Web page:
No! this isn’t spelt wrong. This really is a berry, berry nice coffee. The origin, from Kenya, with the name Ngunguru – don’t get your tongue twisted. If you’re a fan of my blog, then you’ll know that I actually first encountered this coffee back in April, when I got a free bag from Stumptown Coffee Roasters. However, when I saw this coffee for sale on Square Mile Coffee Roasters website, I thought “why not, let me try this again” and promptly ordered it again. However, the second time around and hats off (well done) to the roasters at Square Mile Coffee Roasters because when I extracted this coffee using a French Press, I got to smell as well as taste different tones that I didn’t experience the first time. At first, I thought, this is strange – am I really smelling a fruity coffee with berry tones and rosehip…. ??? Yes ! I think I am and to verify this, I invited colleagues into my room, which was filled with a very unusual aroma – fruity coffee ad they almost started smiling, whilst I was just laughing – I mean how can coffee be so overwhelmed with fruit that it overtakes the strong coffee aroma that we know coffee has.
So, here it is a truly fruity cup of coffee. Wonderful fruity aroma, light in taste, slightly tart/citrus in taste – a really good coffee in the afternoon and to share with friends. Trust me, you’ve got to try this coffee out and well done Square Mile Coffee Roasters for roasting this coffee so well that it brought out these wonderful tastes. What would you expect from a world renowned coffee roaster and a former WBC Champion duo.
Sometimes you think you know about coffee and then you try something and it just surprises you and you think “Let’s through that theory out”. If you are a keen follower of my blog, you’ll have read my ranting and raving about Yemeni Mocha in my post of 3rd June 2009.
Now usually when a coffee has what I call a really special taste that wraps around your mouth and has solid tones like Yemeni Mocha, Costa Rica El Portillo and many East African arabicas, extracting this coffee as an espresso I find makes you miss out on some of the really fine tones and tastes of the coffee. However, when extracted using a French Press, you really get to experience different tastes in your mouth and it really goes down well (your stomach). Now, just last week, I had run out of “espresso” coffee – Yes ! that’s right, there are some coffees that are better extracted as espresso than in using anything else (French Press, Filter, Moka, etc). I was now in a dilemma. Should I just drink French Press coffee all weekend using my Yemeni Mocha, or should I try it as an espresso. With nothing to loose, I used my precious Yemeni Mocha for espresso and….. Wow ! What an experience. Just look at that colour and yes it does tastes like it looks, dark, mysterious, smooth and delicious.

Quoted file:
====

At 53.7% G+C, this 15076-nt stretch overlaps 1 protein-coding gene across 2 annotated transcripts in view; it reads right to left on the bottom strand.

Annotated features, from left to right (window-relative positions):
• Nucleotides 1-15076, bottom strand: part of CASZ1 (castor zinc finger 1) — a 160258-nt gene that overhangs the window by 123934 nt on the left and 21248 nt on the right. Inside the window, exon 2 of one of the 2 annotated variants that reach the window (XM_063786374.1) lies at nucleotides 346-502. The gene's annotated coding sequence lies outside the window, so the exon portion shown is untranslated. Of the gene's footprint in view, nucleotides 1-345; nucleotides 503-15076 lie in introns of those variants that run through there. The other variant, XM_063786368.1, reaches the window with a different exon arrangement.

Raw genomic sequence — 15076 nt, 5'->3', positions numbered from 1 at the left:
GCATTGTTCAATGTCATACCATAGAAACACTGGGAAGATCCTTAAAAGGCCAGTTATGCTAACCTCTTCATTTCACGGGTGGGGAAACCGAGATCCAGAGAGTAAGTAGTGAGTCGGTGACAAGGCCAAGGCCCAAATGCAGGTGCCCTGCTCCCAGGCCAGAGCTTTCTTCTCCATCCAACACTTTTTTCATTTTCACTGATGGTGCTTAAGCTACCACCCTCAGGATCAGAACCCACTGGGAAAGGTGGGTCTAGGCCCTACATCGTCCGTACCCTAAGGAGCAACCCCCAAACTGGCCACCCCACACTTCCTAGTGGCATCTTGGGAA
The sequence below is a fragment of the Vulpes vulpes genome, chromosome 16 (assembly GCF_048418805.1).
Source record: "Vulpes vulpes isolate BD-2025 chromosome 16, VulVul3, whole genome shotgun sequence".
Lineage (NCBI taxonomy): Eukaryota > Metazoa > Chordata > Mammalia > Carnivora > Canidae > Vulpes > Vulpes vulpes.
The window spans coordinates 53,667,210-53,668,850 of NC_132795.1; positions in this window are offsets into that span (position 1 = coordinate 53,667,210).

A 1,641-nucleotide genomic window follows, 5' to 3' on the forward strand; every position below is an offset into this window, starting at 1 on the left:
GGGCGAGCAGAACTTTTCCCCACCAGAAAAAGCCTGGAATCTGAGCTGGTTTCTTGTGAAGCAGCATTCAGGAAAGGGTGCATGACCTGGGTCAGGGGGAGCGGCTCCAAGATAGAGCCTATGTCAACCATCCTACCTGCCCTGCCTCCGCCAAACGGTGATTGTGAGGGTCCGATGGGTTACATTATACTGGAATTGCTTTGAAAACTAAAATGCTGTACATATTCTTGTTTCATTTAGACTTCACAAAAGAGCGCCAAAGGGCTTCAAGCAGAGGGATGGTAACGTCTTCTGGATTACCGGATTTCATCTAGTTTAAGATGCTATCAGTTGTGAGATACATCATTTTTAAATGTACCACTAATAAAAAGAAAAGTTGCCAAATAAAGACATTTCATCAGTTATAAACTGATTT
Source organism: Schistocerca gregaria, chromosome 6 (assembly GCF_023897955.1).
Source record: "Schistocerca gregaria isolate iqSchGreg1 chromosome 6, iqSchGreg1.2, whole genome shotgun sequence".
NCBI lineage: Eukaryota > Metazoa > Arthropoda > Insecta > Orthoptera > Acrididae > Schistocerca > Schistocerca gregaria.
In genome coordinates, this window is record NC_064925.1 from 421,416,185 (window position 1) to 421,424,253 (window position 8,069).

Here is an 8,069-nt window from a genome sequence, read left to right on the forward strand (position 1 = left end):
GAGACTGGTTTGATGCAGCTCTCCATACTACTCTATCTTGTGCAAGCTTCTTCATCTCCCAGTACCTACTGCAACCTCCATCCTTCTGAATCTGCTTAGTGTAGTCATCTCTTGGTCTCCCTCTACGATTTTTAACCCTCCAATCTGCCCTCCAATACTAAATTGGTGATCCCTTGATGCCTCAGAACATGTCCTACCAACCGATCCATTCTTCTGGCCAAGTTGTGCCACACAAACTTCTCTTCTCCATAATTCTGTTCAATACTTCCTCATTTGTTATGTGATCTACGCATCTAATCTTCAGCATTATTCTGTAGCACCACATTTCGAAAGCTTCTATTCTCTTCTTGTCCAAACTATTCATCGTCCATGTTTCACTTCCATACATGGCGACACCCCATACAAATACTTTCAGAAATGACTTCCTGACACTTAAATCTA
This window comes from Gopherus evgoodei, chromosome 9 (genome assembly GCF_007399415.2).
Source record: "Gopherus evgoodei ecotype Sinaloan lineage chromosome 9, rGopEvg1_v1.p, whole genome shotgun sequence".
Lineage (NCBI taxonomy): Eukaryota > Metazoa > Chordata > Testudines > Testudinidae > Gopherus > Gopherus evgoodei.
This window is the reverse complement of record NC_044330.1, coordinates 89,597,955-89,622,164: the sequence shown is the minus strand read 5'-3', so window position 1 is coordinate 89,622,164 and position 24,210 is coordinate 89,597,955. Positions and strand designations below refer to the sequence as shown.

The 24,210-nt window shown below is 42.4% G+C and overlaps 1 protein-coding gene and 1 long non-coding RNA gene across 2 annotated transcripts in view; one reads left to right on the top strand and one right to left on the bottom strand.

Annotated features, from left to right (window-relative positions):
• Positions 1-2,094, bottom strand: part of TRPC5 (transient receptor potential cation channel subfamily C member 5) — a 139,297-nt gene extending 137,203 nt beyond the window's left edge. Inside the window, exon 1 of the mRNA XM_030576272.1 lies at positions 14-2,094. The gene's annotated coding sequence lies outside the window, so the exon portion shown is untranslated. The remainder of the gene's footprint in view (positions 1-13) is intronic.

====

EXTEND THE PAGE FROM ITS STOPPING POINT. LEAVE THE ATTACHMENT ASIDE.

The common characteristic of this bean is definitely chocolate – and it isn’t lost when drinking it as an espresso. It’s like dark chocolate and the colour is amazing. Perfect for latte art as you can see below, as it displays different tones of brown as the coffee blends in with the milk.
As a milk based espresso it tasted like…. come on, you can guess right ? Yep ! Milk chocolate. You don’t really need to add sugar to this drink and you can rest be assured that you won’t regret it. However, before you rush out and serve this in your cafe, there might be one reason you won’t find many places offering Yemeni Mocha as espresso based drinks – it’s relatively more expensive than other single estate or blends. Sure, roasters like Andronicas (where I ordered this coffee from) who have a cafe in Harrods – one of the most prestigious and expensive stores in London, can get clientele to pay about the equivalent of $5-$7 an espresso, but some people especially during these trying economic times might scream daylight robbery at you. So, my advice, spoil yourself and use your precious Yemeni Mocha for both types of coffee, espresso and filter, not forgetting that the same amount of coffee used to extract a double espresso will make two good cups of coffee if using a French Press.